Masters 2016: Which big names names missed the cut?April 9, 2016 The Masters
We run through the big name casualties in one of the most open Masters tournaments in recent years
Another Masters, another betting slip in tatters. Well, at least that was how it was looking at one point. So who actually missed the cut in the end?
Jordan Spieth handed back a few shots to the field which saw a number of players who had already packed their bags, sneak through to the weekend.
Bubba Watson spent most of Friday below the cut line on +6 but Spieth’s bogey on 17 saw him drop to -4 and let Watson through on the 10-shot rule.
Adam Scott took care of matters himself by picking up three birdies on the back nine to close on +4, just eight off the lead.
So it was the +7s and worse which left us early with the biggest casualties being Phil Mickelson (+7), Charl Schwartzel (+8), Branden Grace (+8), Zach Johnson, (+8), Rickie Fowler (+9) and Andy Sullivan (+13).
Mickelson was -1 for the tournament as he reached the 7th on Friday but then managed three double bogeys on his way to a 79. The three-time winner struggled on the greens all day and finding the water on 15 didn’t help.
Schwartzel was fancied by many going into this week but never found his form as he posted consecutive 76s.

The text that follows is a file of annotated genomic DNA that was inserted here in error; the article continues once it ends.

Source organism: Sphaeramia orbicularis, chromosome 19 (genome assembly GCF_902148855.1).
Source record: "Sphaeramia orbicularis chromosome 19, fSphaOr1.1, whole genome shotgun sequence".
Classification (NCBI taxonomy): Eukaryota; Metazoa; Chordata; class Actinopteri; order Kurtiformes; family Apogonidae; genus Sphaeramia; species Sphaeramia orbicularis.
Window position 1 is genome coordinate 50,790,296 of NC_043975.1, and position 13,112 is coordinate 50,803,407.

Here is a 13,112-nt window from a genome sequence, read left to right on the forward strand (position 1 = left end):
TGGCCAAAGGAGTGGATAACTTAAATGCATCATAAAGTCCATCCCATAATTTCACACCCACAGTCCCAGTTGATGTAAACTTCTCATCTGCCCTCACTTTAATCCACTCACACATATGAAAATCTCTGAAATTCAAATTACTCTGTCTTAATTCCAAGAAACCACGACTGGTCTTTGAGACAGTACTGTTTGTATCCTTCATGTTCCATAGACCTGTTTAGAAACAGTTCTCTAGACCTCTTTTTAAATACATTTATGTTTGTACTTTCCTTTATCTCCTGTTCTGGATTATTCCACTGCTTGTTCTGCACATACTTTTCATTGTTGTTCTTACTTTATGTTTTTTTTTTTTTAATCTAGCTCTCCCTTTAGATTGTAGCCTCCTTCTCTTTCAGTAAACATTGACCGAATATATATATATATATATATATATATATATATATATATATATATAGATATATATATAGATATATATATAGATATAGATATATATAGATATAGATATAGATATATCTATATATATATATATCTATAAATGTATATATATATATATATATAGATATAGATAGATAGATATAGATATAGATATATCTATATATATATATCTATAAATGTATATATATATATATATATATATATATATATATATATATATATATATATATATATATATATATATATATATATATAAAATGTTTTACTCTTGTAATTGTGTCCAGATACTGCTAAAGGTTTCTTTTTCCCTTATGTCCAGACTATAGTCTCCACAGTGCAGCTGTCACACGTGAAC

Grace didn’t drop a shot in his opening 9 holes but finished his first round +3 before going out in 42 on Friday with a quadruple-bogey 7 on the par-3 6th. He played the back 9 in -1 but it was too little too late.
Fowler, who had a whale of a time at the par-3 contest by following up Justin Thomas’ hole-in-one with an ace of his own, shot 80 in his first round. Even a birdie-birdie finish on Friday couldn’t mask what has been a dreadful visit for the world number five.
England’s Andy Sullivan has taken everything in his stride over the past 12 months whether that be playing on the PGA Tour or in WGC events. Many expected him to put on a good show in his first visit to Augusta National but it proved a bridge too far for Nuneaton’s finest.
An 80 was followed by a 77 which even Sullivan himself would have struggled to smile through.
In one of the most open Masters of recent years, this lot will be kicking themselves as there’s just 10 shots in it now between the remaining 57 players. Game on.